I rewatched It Came From Outer Space tonight, partly because I could not remember the last time I had seen it and all the little things that make it so special. It’s a moderately entertaining B movie, One of the sorts they ended up making dozens of during the decade. Several things distinguish it. For example, the story is unusual for films with aliens in them for the time. Another is the cast of this science fiction classic. The film is also famous for some of the visuals employed, like 3D and double exposure.
It Came from Outer Space is a 1953 American black-and-white science fiction horror film, the first in the 3D process from Universal-International. It was produced by William Alland and directed by Jack Arnold. The film stars Richard Carlson and Barbara Rush and features Charles Drake, Joe Sawyer, and Russell Johnson. The script is based on Ray Bradbury’s original story treatment. The story concerns alien vIsitation and possession.
The cast features several easy-to-recognize faces from the period, including Carlson, famous for playing the pipesmoking fifties version of a writer or professorial type. The film also featured a very young Russel Johnson, who later played the professor on Gilligan’s Island. In addition, the film also features the lovely and always perfectly dressed and quaffed Barbara Rush who went on to win the year’s Golden Globe for the most promising newcomer and cowboy star Charles Drake, and, of course, Kathleen ‘the screamer’ Hughes.
Among the many remarkable things in this film, I found it especially amusing that the visiting aliens always left a trail of glitter in their path wherever they go. This, of course, is an attempt to make them more otherworldly, but it kept making me think that maybe they were gay and on their way to or on their way back from a cosmic rave.
Part of the post-Hiroshima atomic age and the explosion of science fiction movies that became an integral part of the whole fifties lifestyle that came into being after that horrifying, historical event, It came From Outer Space is a classic B movie in an era when new B movies came out almost every other week. This movie became almost a prototype for the baby budget thrillers that followed, like the small town, semi-rural setting. This film is also a remarkable time capsule for the period filled with lots of examples of fashion, vehicles, and attitudes.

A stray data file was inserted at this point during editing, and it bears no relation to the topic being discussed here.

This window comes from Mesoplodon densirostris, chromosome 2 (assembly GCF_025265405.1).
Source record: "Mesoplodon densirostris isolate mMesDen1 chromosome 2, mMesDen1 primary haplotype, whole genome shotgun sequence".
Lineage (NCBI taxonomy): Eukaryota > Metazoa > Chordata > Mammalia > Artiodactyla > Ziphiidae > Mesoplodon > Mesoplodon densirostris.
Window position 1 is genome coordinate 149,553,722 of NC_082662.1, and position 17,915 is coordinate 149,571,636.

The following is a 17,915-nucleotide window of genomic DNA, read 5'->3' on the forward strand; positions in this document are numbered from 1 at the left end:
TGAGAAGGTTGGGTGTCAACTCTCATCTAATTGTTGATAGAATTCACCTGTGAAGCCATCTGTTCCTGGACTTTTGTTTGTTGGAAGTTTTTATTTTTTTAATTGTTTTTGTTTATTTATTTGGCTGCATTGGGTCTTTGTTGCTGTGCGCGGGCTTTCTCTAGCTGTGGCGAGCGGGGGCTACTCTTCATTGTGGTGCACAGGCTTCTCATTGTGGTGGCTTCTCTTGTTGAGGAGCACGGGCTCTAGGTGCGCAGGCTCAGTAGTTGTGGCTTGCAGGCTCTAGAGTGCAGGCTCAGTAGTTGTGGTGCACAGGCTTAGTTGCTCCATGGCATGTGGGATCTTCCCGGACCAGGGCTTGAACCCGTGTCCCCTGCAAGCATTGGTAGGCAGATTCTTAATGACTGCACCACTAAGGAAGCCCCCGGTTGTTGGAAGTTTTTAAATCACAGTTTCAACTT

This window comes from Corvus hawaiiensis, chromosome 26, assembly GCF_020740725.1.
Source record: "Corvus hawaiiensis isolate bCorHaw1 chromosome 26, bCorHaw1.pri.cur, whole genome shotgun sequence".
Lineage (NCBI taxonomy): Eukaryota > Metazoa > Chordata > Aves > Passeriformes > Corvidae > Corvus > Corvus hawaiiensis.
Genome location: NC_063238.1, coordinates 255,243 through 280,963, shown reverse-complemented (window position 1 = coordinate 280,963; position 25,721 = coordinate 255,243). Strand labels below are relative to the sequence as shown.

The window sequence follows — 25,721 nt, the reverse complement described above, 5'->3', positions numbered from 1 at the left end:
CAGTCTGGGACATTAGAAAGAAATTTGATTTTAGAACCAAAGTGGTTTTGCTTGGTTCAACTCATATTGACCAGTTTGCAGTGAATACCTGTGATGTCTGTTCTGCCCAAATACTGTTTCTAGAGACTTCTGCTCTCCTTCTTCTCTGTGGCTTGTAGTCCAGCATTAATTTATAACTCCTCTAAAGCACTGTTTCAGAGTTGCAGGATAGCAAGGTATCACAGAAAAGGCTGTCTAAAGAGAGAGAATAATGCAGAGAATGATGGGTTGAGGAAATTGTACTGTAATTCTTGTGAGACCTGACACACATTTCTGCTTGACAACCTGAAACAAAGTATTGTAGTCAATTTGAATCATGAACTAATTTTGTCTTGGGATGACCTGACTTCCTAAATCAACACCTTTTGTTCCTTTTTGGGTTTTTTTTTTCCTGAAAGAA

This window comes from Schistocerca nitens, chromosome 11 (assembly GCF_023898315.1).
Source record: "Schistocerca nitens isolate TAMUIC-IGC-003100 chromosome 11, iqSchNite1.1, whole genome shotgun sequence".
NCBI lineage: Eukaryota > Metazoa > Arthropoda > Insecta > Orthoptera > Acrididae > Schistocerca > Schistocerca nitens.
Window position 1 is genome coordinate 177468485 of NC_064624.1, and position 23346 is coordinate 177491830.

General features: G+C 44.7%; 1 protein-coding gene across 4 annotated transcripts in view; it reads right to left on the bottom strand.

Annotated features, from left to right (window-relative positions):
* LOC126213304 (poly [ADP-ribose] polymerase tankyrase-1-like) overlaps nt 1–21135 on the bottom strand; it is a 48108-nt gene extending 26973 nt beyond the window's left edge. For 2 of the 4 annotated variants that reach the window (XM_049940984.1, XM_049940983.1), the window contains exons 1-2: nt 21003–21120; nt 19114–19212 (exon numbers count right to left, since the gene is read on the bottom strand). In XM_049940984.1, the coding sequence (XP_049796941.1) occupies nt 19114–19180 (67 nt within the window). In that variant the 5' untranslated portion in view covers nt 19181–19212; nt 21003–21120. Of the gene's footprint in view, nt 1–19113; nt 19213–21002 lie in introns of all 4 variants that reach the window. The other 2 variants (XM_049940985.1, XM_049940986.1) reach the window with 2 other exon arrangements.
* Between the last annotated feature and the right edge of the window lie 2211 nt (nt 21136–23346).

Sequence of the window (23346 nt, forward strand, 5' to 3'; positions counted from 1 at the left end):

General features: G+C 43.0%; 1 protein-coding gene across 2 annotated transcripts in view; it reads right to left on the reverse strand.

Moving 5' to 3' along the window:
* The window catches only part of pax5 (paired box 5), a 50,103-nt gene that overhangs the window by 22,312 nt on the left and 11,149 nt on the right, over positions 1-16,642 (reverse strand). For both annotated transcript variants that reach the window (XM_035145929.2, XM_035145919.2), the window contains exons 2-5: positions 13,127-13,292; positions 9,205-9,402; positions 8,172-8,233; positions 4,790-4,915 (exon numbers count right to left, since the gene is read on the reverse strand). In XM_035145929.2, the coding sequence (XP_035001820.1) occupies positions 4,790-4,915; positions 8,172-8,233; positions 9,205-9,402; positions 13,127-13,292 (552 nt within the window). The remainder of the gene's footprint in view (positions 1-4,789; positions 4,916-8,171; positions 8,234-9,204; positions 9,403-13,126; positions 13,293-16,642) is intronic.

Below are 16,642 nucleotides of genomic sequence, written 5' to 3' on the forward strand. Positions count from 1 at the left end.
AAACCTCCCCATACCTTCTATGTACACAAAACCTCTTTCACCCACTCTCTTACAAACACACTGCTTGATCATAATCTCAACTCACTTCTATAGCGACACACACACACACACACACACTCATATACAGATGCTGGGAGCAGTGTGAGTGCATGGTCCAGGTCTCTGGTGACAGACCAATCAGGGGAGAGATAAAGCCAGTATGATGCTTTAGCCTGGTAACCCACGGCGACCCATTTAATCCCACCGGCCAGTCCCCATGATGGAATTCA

Films of this era do not have the luxury of today’s special effects or CGI animation. Still, this film does use some of the technology available at the time, such as double exposure, and made this film using the 3D technology people were using back then. 3D has improved a great deal since then. Filmmakers of the period relied almost entirely on [tactical effects and the craft of using light and shadow to achieve the desired results. It Came From Outer Space also makes liberal use of a Theramin whenever the aliens are near.
Another element contributing to this cultural shift was the emergence of teens and young people as a demographic for the first time. Filmmakers were not blind to this and started making movies that would appeal more to that market. After the bomb, science fiction movies provided escapism, of course from a world that was suddenly more terrifying. a sort of double duty to entertain and calm a whole new set of fears in a modern world
The movies were entertaining and lucrative. Between 1948 and 1962, Hollywood released more than 500 science-fiction features widely distributed to movie palaces, neighborhood theaters, and drive-ins. Most of these films were the same type as these B movies that told stories involving fantastic elements and lots of thrills and mystery. Little did they know what they started. Long live science fiction.